March 19, 2024

Cuppa 16: TikTok subcultures, Brand vs. Growth, Mystery boxes, Euphoria

Sasha Jeppesen
Head of Creative

Welcome to the latest issue of Cuppa, a quick-fire newsletter for internet-first brand builders. Filled with analysis on the art, science and culture of building breakout brands in a digital age, it's quick enough to read over a cuppa. (Or something stronger if you need it..."damp January" is all the rage). To get it direct to your inbox every other Tuesday, subscribe here.


“An espresso shot of creative energy”

Have the January blues put you in a creative funk? You're not alone. A wise man (Adam Ross) once told me: to avoid spiraling into a creative rut, step outside of your category as often as possible. It's how some of the best ideas come about. Every month Adam shares the things that have caught his attention in recent weeks and things that may spark a thought or an idea for something you're working on, and his first edition for 2022 doesn't disappoint.

Nike and Adidas in the metaverse. Who will become the blueprint?

If you're feeling overwhelmed by Web3 and how your brand should evolve into this next tech chapter, read this. Nike and Adidas were among the first to activate their Web3 metaverse strategies, and both have approached it quite differently. Only time will tell who has the most effective strategy, but for now, both brands prove that it's beneficial to lean in, experiment, and make mistakes, rather than get left behind.

The art of capitalising on the past

It wouldn't be a Cuppa without an article from Ana Andjelic - she nails it every time. Her latest article delves into the power of secondary marketplaces, and how brands can use their past or invent one to capitalise on the collector economy, now and in the future.

Gucci x The North Face tap into TikTok niche

I'm not lying when I say a dramatic squeal of  “OH. MY. GOD.” filled the air at Charlie Oscar HQ yesterday when this campaign dropped. If you haven't already seen, TikTok's favourite trainspotter (and Britain's latest national treasure) Francis Bourgeois is the face of the new Gucci x The North Face collection. Brands tapping into TikTok subcultures is nothing new, but how brands tap into them can determine how much cultural capital they earn, and this collab is a great proof point of how to do it well.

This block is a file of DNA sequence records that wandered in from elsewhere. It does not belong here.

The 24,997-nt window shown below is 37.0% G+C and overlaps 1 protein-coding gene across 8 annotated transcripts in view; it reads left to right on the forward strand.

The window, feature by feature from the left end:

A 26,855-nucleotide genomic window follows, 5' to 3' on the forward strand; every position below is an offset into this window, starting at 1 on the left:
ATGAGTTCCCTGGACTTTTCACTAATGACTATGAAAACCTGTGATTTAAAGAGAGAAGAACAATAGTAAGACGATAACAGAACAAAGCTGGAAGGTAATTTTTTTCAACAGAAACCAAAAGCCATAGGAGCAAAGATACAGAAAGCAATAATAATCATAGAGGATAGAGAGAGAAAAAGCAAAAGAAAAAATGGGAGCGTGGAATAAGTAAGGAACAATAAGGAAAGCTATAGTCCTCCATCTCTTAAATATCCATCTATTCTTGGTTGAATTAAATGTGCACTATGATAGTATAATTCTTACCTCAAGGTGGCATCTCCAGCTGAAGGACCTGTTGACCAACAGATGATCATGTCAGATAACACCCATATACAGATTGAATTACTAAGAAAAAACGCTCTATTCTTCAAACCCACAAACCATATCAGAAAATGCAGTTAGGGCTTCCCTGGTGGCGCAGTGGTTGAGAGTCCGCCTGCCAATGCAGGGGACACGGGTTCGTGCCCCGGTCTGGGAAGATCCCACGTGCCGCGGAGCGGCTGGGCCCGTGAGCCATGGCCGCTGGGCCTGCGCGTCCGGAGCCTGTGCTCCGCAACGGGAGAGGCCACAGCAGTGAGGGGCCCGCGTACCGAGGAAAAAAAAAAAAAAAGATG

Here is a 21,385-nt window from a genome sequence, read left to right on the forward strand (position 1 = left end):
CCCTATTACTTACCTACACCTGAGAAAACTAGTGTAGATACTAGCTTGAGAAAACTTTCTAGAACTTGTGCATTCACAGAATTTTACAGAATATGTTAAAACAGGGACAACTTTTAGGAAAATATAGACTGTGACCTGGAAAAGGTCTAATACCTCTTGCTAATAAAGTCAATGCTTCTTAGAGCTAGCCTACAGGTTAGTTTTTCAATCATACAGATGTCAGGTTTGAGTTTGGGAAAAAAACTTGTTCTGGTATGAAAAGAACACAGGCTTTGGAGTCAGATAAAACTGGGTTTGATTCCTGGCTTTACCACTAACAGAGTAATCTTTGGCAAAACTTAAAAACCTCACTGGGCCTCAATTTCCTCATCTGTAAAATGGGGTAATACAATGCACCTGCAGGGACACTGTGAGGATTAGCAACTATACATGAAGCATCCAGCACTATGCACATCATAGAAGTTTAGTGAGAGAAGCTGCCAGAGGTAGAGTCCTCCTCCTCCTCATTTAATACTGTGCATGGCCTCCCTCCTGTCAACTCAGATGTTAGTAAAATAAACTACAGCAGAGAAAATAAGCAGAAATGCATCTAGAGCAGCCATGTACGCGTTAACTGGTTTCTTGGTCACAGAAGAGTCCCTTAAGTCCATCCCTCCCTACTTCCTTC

The activewear market explained in data

Investment in water-repelling outerwear increased 18% YoY, while trekking boots and sneakers designed for trail running grew 8%. Yoga wear climbed 55% YoY across both active and fashion brands, paired with product comms leaning more into rest and restoration rather than sweat-inducing exercise. In other words - products for the great outdoors (aka Gorpcore) are in, and yoga wear is the new loungewear.

London-based start-up Heat raises US$5 million seed funding

The mystery box market has been bubbling away for a while, but LVMH is now betting on the format's future in luxury fashion with their recent investment in UK fashion start-up, Heat. The company taps into Gen Z's appetite for social commerce and sustainable resale by selling surprise selections of high-end products.

Marketing teams don't win on TikTok

This channel experiment conducted by women's health brand, Ovira, is a brilliant reminder to approach socials like a human, not a company. Ovira spent 6 months on TikTok making content as a “marketing team” and gained 150k followers. They then spent 4 weeks making content as a "creator" and gained over 1M followers. This twitter thread on proven TikTok engagement hacks, also proves this theory.

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Approach socials like a human, not a company


Euphoria drives commerce

Season 2 of the dark teen drama landed on our screens last week and just like season 1, its impact on fashion and beauty is already being realised. In the 48 hours following the first episode’s premiere, search terms for specific items worn by characters in the show increased by a whopping 890%. It's good practice to keep your eyes on influential shows, you never know when your brand could have a lucrative alignment.

Reminder: buying an NFT does not give you IP rights

For a good chuckle read up on the latest instalment of what I'd like to call “The Adventures of Crypto Bros." In this chapter a collective known as Spice DAO spent $3M (far over the estimated price) on a copy of Alejandro Jodorowsky’s Dune book, with the vision of turning it into an animated series. However, what they failed to realise is that they simply bought a copy of the book, and not the actual rights.

Sasha Jeppesen
Head of Creative
charlie oscar